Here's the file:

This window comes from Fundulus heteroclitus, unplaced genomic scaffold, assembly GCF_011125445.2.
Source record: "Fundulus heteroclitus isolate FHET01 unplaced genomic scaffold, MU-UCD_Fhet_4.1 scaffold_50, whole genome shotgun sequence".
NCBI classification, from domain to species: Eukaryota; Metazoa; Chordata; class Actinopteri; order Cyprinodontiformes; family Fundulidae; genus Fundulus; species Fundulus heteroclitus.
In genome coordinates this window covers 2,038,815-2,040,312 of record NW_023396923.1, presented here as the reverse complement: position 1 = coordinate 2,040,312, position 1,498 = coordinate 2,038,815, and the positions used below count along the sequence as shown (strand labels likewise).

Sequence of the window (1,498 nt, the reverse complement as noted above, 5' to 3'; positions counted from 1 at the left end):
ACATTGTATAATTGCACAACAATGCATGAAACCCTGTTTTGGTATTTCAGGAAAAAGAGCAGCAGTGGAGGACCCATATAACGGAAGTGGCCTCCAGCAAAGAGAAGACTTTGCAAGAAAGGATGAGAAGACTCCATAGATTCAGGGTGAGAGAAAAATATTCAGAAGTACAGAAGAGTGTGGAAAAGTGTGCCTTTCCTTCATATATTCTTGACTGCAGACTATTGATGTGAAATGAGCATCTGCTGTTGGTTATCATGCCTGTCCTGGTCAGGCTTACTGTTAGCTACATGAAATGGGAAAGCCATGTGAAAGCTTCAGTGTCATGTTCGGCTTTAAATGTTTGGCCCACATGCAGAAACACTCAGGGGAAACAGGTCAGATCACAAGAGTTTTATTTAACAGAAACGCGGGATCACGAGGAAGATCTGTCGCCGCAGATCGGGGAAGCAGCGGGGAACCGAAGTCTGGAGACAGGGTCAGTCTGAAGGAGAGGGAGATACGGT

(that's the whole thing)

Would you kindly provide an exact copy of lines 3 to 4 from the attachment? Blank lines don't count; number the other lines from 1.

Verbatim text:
NCBI classification, from domain to species: Eukaryota; Metazoa; Chordata; class Actinopteri; order Cyprinodontiformes; family Fundulidae; genus Fundulus; species Fundulus heteroclitus.
In genome coordinates this window covers 2,038,815-2,040,312 of record NW_023396923.1, presented here as the reverse complement: position 1 = coordinate 2,040,312, position 1,498 = coordinate 2,038,815, and the positions used below count along the sequence as shown (strand labels likewise).